A model to manage manuscripts, submissions, reviews, and open access
Lately, there are discussions (e.g., http://janvitek.github.io/whoowns.html) about access to scientific work and publications. The topics range from copyright to work, copyright to manuscripts, paid vs unpaid access to publications, access to past reviews, submission of past reviews with current submissions, double blinded review process, single blinded review process, supporting artifact submission, and the list goes on.
Here’s a model to manage manuscripts, reviews, submissions, and open access.
Community maintains a repository of manuscripts (something similar to arxiv.org) along with associated reviews.
Authors add new manuscripts or revisions of existing manuscripts to the repository. Authors control access to revisions of their manuscripts that have not been published at any venue. All revisions of published manuscripts in the repository will be open for public access.
To submit a revision of a manuscript to a venue (e.g., conference, journal), authors submit a link to the revision to the venue. Once submitted revisions cannot be updated or deleted. Reviewers access submissions via the submitted link.
All reviews of a revision of a manuscript are recorded in the repository as part of the revision at the end of the review process. This information cannot be edited or deleted from the repository.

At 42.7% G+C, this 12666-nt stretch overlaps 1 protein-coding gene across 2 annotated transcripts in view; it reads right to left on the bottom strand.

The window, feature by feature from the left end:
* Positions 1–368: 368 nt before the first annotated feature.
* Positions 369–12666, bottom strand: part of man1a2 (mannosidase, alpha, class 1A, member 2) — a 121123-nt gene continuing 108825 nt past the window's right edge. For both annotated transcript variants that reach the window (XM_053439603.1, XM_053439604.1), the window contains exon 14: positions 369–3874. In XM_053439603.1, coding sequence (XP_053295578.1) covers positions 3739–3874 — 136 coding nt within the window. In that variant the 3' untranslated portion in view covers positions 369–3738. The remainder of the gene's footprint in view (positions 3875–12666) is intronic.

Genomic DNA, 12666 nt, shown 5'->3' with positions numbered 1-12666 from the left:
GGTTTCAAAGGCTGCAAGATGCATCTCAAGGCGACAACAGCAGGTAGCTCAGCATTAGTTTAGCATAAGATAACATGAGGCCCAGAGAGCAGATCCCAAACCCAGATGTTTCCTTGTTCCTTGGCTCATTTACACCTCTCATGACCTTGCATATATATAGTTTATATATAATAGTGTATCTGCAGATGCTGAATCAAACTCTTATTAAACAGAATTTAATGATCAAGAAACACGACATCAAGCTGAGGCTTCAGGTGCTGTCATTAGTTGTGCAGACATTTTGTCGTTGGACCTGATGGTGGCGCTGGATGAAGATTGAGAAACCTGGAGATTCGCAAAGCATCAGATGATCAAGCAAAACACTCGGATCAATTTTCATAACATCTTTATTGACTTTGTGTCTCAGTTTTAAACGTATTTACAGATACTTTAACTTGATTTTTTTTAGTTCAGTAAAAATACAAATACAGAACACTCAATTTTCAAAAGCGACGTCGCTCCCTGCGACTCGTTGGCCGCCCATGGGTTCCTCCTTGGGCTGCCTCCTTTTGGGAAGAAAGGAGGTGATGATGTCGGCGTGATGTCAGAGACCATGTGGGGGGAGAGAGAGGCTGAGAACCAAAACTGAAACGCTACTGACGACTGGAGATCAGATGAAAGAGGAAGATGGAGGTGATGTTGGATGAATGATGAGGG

Authors have indefinite read-only access to reviews associated with their reviewed manuscripts but not to the information about reviewers. Reviewers have indefinite read-only access to their reviews but not to the reviewed manuscripts. Chairs have read-only access to both reviewed manuscripts and associated reviews along with author and reviewer information for the duration of their conference.
Past revisions and reviews are available to current reviewers.
When a revision of a manuscript is submitted to a venue, all reviewed revisions of the manuscript are accessible (in read-only mode) to current reviewers along with any associated reviews for the duration of the review period. Current reviewers will not have access to information about past reviewers.
As for funding the above model, every community member (e.g., ACM, IEEE) can contribute a nominal amount as joining fees or as yearly fees. As an alternative, contributions from various organizations (e.g., universities, science foundations, government agencies, research labs) could fund the model.
What do you think?